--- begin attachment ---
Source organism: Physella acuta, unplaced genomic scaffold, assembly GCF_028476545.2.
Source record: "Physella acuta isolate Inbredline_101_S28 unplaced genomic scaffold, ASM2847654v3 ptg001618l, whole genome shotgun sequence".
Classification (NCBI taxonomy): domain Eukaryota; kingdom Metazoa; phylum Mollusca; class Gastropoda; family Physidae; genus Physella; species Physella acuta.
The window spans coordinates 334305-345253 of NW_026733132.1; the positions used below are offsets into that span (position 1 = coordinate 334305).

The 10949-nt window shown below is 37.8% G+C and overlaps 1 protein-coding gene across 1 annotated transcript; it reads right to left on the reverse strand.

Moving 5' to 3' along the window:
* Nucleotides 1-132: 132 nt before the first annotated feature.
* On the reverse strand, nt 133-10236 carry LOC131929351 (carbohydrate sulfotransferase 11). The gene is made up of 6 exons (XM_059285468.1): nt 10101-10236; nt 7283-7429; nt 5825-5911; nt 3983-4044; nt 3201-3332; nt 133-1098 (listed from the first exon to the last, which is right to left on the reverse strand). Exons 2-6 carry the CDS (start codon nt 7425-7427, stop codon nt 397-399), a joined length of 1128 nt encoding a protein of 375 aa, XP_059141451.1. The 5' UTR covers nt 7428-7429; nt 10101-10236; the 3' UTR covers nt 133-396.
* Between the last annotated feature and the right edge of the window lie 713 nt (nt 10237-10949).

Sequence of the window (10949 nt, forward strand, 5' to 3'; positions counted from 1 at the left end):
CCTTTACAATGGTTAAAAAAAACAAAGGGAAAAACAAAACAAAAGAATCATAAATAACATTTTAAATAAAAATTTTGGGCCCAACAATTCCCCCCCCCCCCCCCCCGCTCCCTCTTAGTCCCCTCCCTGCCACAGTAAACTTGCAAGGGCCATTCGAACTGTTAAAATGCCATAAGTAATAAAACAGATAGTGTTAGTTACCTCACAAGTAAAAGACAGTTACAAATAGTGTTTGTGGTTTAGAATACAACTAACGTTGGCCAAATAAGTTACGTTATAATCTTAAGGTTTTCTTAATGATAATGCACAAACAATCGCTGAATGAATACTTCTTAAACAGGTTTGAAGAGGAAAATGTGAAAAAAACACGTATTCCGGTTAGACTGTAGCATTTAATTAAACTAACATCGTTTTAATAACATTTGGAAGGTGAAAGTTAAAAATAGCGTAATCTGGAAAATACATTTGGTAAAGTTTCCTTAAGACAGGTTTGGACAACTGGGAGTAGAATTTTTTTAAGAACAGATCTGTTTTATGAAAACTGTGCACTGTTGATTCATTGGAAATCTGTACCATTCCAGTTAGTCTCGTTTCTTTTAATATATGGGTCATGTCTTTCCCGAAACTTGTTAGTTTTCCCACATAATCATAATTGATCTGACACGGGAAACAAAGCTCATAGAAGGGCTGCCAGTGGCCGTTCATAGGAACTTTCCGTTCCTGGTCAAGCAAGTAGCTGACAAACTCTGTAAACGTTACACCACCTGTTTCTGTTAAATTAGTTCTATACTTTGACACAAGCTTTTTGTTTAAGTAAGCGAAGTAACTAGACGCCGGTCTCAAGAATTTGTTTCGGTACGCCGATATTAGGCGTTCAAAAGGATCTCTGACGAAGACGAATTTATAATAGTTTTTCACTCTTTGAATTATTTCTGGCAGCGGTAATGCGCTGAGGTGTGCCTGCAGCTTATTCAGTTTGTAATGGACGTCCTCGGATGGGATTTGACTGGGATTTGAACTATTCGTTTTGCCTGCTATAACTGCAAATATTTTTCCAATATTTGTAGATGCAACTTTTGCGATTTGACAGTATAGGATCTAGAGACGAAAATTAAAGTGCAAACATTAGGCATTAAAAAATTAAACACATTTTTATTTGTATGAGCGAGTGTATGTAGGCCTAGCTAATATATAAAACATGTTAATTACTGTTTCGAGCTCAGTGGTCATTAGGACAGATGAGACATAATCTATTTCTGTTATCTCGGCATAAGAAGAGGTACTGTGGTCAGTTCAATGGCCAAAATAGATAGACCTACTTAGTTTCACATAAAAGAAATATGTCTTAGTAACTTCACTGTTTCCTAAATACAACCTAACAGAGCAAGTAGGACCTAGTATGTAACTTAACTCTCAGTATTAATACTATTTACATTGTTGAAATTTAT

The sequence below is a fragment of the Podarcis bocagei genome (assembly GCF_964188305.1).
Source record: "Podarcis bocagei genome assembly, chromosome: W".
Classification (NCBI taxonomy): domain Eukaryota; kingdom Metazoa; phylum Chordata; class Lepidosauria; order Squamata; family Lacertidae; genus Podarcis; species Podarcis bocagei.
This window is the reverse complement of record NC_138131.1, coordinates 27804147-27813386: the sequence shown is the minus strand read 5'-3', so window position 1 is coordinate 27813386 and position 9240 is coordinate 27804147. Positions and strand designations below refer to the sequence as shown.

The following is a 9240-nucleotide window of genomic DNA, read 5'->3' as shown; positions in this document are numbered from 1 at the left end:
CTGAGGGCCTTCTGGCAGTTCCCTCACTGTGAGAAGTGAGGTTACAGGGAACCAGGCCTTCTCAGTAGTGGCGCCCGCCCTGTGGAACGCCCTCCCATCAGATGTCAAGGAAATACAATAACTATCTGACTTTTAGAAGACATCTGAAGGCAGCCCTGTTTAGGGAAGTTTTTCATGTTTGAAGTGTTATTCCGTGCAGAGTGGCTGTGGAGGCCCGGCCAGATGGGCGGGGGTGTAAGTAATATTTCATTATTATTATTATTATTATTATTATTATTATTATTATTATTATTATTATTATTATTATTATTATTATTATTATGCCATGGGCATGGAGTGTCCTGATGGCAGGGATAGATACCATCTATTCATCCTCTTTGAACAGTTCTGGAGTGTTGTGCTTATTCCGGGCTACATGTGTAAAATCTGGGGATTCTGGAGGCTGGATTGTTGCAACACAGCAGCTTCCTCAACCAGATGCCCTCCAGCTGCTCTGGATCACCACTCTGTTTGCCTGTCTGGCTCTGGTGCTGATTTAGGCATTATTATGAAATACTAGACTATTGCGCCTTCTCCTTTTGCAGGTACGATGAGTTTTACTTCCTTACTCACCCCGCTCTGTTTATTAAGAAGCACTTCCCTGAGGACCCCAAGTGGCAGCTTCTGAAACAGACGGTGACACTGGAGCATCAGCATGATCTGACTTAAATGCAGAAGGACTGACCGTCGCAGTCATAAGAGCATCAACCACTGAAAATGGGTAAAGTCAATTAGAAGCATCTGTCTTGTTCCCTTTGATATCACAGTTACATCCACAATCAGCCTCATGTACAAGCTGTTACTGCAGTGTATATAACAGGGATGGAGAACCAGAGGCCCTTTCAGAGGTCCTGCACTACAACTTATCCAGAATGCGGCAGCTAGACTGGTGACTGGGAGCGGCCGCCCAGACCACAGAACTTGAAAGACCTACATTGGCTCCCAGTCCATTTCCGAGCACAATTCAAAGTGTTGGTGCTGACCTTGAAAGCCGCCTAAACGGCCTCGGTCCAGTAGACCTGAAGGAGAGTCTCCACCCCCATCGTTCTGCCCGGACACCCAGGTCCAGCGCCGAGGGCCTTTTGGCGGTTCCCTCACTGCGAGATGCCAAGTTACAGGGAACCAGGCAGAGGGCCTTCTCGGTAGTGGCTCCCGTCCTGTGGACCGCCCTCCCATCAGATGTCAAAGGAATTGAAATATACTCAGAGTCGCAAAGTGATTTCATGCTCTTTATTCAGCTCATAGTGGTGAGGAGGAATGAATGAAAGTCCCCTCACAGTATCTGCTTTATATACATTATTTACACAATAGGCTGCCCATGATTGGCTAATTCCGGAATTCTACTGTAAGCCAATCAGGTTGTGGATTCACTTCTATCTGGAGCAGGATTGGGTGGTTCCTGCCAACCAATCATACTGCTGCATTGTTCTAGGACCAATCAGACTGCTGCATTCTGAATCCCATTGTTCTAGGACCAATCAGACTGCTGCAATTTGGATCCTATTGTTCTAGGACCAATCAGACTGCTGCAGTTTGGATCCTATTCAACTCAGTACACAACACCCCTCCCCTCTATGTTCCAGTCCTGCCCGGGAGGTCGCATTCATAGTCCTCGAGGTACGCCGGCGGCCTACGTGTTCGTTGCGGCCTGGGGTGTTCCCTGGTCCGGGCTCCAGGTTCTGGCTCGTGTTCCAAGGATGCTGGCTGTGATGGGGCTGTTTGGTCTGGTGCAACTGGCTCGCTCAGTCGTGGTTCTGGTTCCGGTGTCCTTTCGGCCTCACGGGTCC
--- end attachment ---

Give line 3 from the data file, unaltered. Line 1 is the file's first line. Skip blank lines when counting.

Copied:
Classification (NCBI taxonomy): domain Eukaryota; kingdom Metazoa; phylum Mollusca; class Gastropoda; family Physidae; genus Physella; species Physella acuta.